Cash Flow Statement Yellow Flags


The Cash Flow Statement tracks cash movement through the business.
When analyzing a cash flow statement, look for 8 yellow flags.
When a yellow flag is found, more research is needed.

Why use a Cash Flow Statement?

The Cash Flow Statement is one of the three financial statements investors must understand to analyze businesses.

The purpose of the cash flow statement statement is to track cash movement. It shows how cash moves through a company over a period of time, such as a quarter or year.

A company’s cash flow statement can be compared to your personal checking account. It doesn’t care about transactions of goods and services being sold or when sales contracts are signed. It only tracks when money is deposited or withdrawn from a company’s bank accounts.

It uses cash accounting, not accrual accounting, making it unique from income statements and balance sheets.

Here are eight yellow flags you can easily identify when looking at a cash flow statement.

  1. Net Income Negative Starting at the top of the cash flow statement, when net income is negative, it indicates the company is not generating a profit from its sales. While a business might be able to continue to operate by using the cash on its balance sheet, issuing more shares, or borrowing money, none of those are good long-term options.
  2. Stock-Based Compensation More Than 10% of Net Income Stock-based compensation is a way companies can reward employees without paying more in salary. The benefits are that it aligns employees with the company’s goals. It can be especially helpful for young, growing companies that might not yet generate much free cash flow. The downside is that it dilutes the ownership stake of existing shareholders. When stock-based compensation reaches 10% of net income, investors need to recognize that management is seriously diluting them!
  3. Operating Cash Flow Lower Than Net Income Operating cash flow is probably the most important number on the cash flow statement. Operating cash flow adds back non-cash charges like depreciation, amortization, and stock-based compensation. It should always be larger than net income. When this number is significantly lower than net income, it can signal certain troubling signs, such as unsold inventory.
  4. Free Cash Flow Lower Than Net Income Free cash flow represents how much cash the business generated during the period. It’s a great sign when free cash flow is more significant than net income. Conversely, when free cash flow lags, it could signal that the business needs to invest a lot in capital expenditures to keep up with the competition. Pro tip: Determine if capital expenditures are being used to expand or maintain existing property and equipment. If it’s being used to maintain existing physical assets, that is much more troubling than using it on smart growth projects.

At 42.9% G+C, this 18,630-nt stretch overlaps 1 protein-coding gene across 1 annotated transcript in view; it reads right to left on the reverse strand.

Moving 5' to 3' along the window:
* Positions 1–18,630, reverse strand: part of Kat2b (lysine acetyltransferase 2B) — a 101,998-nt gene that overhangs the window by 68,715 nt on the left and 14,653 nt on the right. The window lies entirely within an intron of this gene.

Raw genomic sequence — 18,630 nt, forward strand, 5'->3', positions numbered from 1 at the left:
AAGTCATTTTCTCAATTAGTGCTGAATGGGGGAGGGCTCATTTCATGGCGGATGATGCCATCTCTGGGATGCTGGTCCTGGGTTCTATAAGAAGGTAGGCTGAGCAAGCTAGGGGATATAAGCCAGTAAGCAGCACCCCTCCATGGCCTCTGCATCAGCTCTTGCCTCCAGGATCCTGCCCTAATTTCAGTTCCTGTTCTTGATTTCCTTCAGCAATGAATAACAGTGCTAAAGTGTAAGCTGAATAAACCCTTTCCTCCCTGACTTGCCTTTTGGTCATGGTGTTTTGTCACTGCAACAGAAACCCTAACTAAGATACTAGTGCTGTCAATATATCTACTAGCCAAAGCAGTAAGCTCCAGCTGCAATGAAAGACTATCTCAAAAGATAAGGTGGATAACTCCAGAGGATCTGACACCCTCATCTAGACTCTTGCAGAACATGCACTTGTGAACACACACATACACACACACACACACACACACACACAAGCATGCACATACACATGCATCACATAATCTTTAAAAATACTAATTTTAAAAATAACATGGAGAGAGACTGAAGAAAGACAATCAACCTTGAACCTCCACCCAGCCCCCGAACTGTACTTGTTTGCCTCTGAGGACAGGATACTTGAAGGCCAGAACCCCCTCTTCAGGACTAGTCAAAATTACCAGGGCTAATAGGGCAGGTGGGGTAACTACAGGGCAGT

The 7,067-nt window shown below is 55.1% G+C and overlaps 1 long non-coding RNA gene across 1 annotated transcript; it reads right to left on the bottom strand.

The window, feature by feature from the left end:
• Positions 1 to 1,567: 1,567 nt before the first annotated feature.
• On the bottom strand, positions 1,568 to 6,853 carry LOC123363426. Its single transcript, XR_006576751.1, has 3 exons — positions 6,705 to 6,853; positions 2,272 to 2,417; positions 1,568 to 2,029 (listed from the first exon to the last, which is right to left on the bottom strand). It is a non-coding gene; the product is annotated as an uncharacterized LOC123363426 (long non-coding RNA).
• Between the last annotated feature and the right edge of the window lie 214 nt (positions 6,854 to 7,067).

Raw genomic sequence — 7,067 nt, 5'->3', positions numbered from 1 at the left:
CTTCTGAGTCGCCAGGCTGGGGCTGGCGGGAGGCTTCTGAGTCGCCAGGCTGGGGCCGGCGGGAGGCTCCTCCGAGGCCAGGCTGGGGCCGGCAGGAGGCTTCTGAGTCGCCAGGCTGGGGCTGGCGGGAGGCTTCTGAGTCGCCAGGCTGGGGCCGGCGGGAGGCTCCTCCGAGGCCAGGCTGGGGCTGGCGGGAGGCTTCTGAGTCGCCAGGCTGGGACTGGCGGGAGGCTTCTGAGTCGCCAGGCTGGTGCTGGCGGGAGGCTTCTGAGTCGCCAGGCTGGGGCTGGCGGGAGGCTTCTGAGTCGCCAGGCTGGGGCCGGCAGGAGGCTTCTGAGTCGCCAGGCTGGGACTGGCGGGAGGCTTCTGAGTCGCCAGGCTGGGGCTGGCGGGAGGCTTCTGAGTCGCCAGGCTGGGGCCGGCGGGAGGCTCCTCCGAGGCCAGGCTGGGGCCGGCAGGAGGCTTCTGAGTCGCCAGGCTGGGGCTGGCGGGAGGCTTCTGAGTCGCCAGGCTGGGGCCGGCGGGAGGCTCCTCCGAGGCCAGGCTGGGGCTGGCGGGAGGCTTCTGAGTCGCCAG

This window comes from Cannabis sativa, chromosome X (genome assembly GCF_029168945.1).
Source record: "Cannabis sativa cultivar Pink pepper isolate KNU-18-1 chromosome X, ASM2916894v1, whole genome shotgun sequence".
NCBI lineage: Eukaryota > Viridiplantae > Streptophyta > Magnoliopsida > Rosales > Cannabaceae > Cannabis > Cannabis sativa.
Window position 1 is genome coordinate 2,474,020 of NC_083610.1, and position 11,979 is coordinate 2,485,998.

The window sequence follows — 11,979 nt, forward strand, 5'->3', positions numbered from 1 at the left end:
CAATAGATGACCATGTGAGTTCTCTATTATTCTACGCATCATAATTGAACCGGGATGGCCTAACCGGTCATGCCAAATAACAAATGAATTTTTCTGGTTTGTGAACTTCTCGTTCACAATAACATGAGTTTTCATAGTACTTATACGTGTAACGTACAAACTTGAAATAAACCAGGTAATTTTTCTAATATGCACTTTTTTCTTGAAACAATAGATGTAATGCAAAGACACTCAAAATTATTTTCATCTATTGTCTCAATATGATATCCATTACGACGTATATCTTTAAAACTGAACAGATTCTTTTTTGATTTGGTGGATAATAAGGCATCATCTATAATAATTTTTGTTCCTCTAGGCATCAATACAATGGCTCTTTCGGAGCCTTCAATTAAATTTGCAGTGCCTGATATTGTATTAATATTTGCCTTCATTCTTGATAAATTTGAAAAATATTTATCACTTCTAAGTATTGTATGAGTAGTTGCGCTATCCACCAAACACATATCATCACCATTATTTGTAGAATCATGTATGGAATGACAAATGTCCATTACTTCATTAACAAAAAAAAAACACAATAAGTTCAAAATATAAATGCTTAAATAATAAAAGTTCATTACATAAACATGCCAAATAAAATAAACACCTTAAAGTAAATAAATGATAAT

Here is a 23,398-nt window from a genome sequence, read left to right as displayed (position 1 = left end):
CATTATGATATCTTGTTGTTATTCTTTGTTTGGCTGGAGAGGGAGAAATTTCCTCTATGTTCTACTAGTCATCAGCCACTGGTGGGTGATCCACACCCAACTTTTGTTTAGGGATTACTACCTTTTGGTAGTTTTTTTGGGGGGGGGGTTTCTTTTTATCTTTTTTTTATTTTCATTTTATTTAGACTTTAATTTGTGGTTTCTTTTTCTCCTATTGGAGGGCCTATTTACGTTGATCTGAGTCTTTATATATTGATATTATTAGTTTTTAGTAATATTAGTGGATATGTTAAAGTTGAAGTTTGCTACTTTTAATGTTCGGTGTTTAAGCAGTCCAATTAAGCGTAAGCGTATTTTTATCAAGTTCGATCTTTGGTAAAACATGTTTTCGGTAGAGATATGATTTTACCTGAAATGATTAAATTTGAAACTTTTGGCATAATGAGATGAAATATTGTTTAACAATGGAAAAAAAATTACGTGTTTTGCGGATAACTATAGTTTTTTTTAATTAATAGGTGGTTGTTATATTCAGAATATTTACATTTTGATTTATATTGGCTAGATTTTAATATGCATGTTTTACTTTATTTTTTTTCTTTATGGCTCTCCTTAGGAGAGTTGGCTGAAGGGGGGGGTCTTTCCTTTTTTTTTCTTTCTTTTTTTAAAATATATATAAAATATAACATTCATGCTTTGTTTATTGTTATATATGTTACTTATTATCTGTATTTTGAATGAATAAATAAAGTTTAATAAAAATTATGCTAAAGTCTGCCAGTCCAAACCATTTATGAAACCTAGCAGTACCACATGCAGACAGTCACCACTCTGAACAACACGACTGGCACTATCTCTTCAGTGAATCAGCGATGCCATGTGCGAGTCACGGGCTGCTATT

5. Capital Expenditures More Than 25% of Net Income Few great companies need to reinvest significant profits into the business to grow. It’s a great sign when capital expenditures are consistently less than 25% of net income.
  6. Debt Increasing Great companies do not need to rely on debt markets to fund themselves, especially in an environment of high interest rates. Look for companies reducing their debt load, not increasing it.
  7. Stock Offering Stock issuance is negative. Like stock-based compensation, it dilutes existing shareholders. Great companies reward shareholders by returning capital via dividends and buybacks, not punish them by issuing more shares.
  8. Cash Balance Declining When the change in cash balance is negative over a period, it could signal that management is not spending money wisely or that the business itself is struggling. It’s a wonderful sign when companies pay for capital expenditures, reduce debt, repurchase shares, pay dividends, and still see the cash balance increase at the end of the quarter.

In Conclusion:

As always, it is important to remember these are yellow flags, not immediate reasons to sell a stock.

Think of each yellow flag as a dashboard indicator on your car. When a light goes off, you know something under the hood requires more attention, not that the car needs to be immediately replaced.

Netflix’s free cash flow was consistently negative for years, even as it showed positive net income.

Even after the streaming service finally went free cash flow positive, it significantly lagged its net income.

Yet the stock richly rewarded patient shareholders willing to hold through volatility.